I’ve been thinking about networks lately, inspired by recently reading Joshua Cooper Ramo’s The Seventh Sense. The driving takeaway is that developing a sense for understanding the networks in any given situation gives an advantage over an understanding based on older frameworks.
This is not “networking” in the sense of trying to meet as many new people as possible in 30 minutes, or a network in the sense of the people you know. Neither of those ideas will allow you to gain the perspective on how multiple networks interact, which is what Ramo’s Seventh Sense gives you a feeling for.
This seventh sense is not generally a naturally acquired sense. Much like flying, which Ramo has also done at a high level, developing a sense for networks requires lots of practice in tuning in to non-normal feedback.
Perhaps learning how to fly a paraglider recently has attuned me to this oddity. In most other sports, from running to lacrosse to wrestling, your “normal” senses are what give you the advantage. Speed, balance, agility, or strength. None of those are particularly useful in flying sports, where the essential senses are an understanding of where you are and where you’re going in three dimensional space.
While you might argue those are important in other sports, like wrestling, you’d be off by a few orders of magnitude. The difference between a wrestling takedown and going through massive sinking air in a paraglider are more like the difference between knowing English grammar at a doctorate level and fluently speaking Hungarian. They are different worlds.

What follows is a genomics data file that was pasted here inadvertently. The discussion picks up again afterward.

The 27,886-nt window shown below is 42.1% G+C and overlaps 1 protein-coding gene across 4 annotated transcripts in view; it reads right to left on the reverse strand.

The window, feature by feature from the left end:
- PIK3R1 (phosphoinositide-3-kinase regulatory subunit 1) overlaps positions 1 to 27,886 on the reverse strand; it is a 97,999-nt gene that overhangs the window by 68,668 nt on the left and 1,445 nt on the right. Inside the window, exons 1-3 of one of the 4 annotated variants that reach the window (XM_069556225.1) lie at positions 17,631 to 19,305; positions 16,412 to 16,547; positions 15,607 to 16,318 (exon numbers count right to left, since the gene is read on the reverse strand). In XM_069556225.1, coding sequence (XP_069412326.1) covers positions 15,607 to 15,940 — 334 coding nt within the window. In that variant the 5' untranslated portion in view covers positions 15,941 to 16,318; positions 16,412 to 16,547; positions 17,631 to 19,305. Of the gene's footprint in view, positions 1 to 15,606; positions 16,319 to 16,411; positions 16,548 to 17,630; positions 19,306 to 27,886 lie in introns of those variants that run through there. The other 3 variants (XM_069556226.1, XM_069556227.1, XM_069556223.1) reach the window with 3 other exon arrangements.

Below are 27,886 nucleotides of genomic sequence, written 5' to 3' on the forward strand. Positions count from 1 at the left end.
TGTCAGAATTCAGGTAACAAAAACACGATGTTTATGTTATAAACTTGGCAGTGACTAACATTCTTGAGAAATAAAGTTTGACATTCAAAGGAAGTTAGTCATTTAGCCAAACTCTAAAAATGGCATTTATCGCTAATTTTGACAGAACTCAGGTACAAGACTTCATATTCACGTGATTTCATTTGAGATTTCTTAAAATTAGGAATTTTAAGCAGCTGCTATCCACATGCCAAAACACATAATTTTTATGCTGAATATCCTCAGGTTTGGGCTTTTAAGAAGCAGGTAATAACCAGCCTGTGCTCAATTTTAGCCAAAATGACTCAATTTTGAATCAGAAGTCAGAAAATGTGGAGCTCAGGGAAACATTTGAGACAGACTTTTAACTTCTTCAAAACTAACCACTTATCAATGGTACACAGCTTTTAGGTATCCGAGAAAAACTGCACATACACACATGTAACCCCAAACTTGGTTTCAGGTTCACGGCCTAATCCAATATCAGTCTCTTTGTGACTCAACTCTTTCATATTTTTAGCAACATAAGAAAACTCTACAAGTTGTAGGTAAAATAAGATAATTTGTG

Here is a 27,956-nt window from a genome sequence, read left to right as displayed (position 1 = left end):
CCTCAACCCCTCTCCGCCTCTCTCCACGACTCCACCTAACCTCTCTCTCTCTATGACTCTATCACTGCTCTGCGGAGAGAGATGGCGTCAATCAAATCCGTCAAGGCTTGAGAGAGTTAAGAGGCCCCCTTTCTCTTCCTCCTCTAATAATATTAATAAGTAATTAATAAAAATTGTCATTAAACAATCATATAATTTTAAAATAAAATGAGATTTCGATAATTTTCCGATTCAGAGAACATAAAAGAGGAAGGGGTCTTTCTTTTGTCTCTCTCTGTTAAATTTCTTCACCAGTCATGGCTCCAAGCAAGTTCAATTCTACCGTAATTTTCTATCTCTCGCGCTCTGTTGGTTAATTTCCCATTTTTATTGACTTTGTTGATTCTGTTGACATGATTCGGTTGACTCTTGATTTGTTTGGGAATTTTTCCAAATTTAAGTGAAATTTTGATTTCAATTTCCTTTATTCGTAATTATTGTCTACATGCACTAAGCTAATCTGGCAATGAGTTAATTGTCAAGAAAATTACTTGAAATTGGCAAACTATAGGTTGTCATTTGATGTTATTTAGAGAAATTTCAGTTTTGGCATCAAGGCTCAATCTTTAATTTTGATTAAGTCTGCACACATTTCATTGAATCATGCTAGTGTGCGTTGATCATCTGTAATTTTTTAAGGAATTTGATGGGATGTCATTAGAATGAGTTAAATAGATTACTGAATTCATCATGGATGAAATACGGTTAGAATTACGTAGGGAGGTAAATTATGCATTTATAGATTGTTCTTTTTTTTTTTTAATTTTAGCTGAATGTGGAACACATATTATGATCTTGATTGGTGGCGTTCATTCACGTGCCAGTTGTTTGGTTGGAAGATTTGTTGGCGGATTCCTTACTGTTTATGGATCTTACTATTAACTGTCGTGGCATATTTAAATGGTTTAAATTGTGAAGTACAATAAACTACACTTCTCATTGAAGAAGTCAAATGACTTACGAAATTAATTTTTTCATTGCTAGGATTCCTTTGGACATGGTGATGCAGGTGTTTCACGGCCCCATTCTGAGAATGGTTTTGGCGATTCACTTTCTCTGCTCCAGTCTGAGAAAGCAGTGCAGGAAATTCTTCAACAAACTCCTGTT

Now, this isn’t a comparison in difficulty levels. The sense and agency to execute or react to either one take years of practice to develop. It’s just that our six senses (the five physical senses plus a sense for history) is relatively natural to develop in the modern world and the sense for networks isn’t.
Funnily enough, if you go back to indigenous cultures they also developed their senses for networks, which is why you could walk through the woods with a Native American in the 1700s and marvel at their ability to know where an animal was without seeing it.
It wasn’t just that their senses were sharper, it’s that they understood how their network reacted. They had a feeling for the rippling messages passing back and forth throughout the network.
The difference between their network sense and ours is that they had only a few networks to pay attention to and all those moved at an organic speed. Their family, the animals and environment around them, their enemies.
Today we are surrounded by networks moving at light speed. Many of them have grown far faster than our ability to co-evolve our senses to keep pace.
We tend to make the mistake of thinking about networks in just 2 or 3 dimensions; as if they were fishing nets laid out on rolling ground, with us as a knot (or node) connected to others with thin filaments. This is the “topology”, or structure of the network, but it doesn’t account for at least one important factor, which is time.
With a more or less ubiquitous connection available to anyone reading this, the time between each node is limited by light speed; far faster than the “limiting minimum”. This compressing of time has the effect of taking that “fishing net” idea and balling up a football field’s worth of net into something the size of your fist, then making it constantly in writhing motion as nodes connect, disconnect, or rearrange themselves.
Now, that’s just one network. Imagine a few dozen of those all enmeshed together, connected but separate, and you begin to get an idea of the world we live in.